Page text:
Osteoporotic spinal compression fractures occur as a result of injury, commonly fall onto the buttock or pressure from normal activities, to the weakened vertebrae due to osteoporosis.
They have a reported incidence of 1.2 per 1000 person-years after 85 years of age in the United States. However, they are largely unreported and are probably more common radiographically (present up to 14% of women older than 60 years in one study 1).
Vertebral fractures present with pain and loss of mobility.
Vertebral fractures require treatment when they are symptomatic, i.e. with pain and loss of mobility. This defines the role of the radiologist in making an accurate diagnosis.
The vertebral fracture should be diagnosed when there is a loss of height in the anterior, middle, or posterior dimension of the vertebral body that exceeds 20%. When in doubt, it is recommended that additional views or studies be advised for confirmation.
Osteoporotic spine fractures can be graded based on vertebral height loss as:
- mild: up to 20-25%
- moderate: 25-40%
- severe: >40%
Also, see Genant classification of vertebral fractures.
Acute vs chronic
Chronicity of the fracture indicates its temporal relationship with symptoms and hence is an important determination.
On conventional imaging, acute fracture signs include cortical breaking or impaction of trabeculae; in the absence of these signs fractures are chronic.
In uncertain cases, MRI signs of edema (acute) and presence of radiotracer uptake on bone scintigraphy (acute) help decide the age of the fracture.
Osteoporotic vs pathological
Discriminating between acute osteoporotic fracture and pathological fracture is sometimes challenging.
The following features favor the diagnosis of a benign compression fracture:
- no bony destruction
- preserved normal fatty bone marrow T1WI signal
- low signal intensity band on T1WI and T2WI indicating a fracture line
- fluid sign
- retropulsion (not posterior bulging) of the posterosuperior cortex of the vertebral body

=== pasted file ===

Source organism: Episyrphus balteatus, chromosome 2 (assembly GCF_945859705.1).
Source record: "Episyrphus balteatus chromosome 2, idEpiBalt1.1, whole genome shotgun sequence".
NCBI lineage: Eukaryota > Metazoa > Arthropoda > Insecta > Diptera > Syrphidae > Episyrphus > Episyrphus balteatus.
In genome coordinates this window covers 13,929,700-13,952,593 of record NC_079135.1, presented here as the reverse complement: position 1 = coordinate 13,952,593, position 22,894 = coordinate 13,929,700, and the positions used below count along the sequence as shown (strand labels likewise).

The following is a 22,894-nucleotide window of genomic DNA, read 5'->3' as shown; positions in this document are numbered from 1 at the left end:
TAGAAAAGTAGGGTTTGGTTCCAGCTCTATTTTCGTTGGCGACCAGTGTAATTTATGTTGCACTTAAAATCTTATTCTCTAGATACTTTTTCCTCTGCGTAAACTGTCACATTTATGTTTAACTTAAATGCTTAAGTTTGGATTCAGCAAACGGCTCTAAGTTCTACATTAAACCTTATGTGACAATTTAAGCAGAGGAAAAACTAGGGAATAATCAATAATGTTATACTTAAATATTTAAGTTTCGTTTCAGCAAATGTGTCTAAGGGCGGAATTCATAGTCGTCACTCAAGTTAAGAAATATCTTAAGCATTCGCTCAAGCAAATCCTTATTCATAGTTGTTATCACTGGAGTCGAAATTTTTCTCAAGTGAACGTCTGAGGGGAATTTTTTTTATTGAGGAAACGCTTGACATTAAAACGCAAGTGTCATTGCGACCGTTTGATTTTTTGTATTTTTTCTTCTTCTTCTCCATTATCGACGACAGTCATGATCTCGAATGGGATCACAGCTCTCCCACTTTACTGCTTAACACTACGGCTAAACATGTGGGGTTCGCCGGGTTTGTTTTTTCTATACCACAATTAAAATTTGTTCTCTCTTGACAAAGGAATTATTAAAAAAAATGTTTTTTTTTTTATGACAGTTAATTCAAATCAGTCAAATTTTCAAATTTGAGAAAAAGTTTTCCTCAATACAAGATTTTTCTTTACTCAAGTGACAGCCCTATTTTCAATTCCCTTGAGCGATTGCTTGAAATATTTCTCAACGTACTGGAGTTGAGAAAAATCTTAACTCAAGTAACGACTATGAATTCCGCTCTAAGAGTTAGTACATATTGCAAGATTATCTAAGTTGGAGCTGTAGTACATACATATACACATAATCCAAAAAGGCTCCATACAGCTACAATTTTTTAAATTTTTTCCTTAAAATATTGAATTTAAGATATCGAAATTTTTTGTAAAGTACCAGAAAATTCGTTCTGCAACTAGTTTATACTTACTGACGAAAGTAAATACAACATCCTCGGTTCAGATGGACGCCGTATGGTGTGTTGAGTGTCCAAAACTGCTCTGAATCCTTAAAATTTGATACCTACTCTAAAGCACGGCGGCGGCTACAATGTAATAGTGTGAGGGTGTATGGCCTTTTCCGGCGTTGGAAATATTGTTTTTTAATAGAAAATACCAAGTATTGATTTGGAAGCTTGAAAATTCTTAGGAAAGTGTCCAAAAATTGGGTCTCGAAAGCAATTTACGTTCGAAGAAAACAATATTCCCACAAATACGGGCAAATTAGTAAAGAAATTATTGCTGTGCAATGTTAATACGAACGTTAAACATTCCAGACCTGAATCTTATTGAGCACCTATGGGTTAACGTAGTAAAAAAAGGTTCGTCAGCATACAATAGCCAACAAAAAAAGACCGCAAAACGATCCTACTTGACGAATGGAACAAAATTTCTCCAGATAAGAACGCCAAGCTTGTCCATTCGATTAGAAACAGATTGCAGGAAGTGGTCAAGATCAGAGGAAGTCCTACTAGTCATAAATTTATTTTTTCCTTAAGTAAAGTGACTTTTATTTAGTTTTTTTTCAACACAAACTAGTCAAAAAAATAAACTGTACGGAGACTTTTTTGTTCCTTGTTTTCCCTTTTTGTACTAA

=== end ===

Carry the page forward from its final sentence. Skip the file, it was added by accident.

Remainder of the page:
- no epidural mass
- multiple compression fractures
Treatment and prognosis
Management options include:
- 1. Lenchik L, Rogers LF, Delmas PD et-al. Diagnosis of osteoporotic vertebral fractures: importance of recognition and description by radiologists. AJR Am J Roentgenol. 2004;183 (4): 949-58. AJR Am J Roentgenol (citation) - Pubmed citation
- 2. Esses SI, McGuire R, Jenkins J et-al. The treatment of symptomatic osteoporotic spinal compression fractures. J Am Acad Orthop Surg. 2011;19 (3): 176-82. Pubmed citation
- 3. Kondo KL. Osteoporotic vertebral compression fractures and vertebral augmentation. Semin Intervent Radiol. 2008;25 (04): 413-24. doi:10.1055/s-0028-1103000 - Free text at pubmed - Pubmed citation
- 4. De Smet AA, Robinson RG, Johnson BE et-al. Spinal compression fractures in osteoporotic women: patterns and relationship to hyperkyphosis. Radiology. 1988;166 (2): 497-500. doi:10.1148/radiology.166.2.3336728 - Pubmed citation
- 5. Hee-Sun Jung, Won-Hee Jee, Thomas R. McCauley, Kee-Yong Ha, Kyu-Ho Choi. Discrimination of Metastatic from Acute Osteoporotic Compression Spinal Fractures with MR Imaging1 . (2003) RadioGraphics. 23 (1): 179-87. doi:10.1148/rg.231025043 - Pubmed
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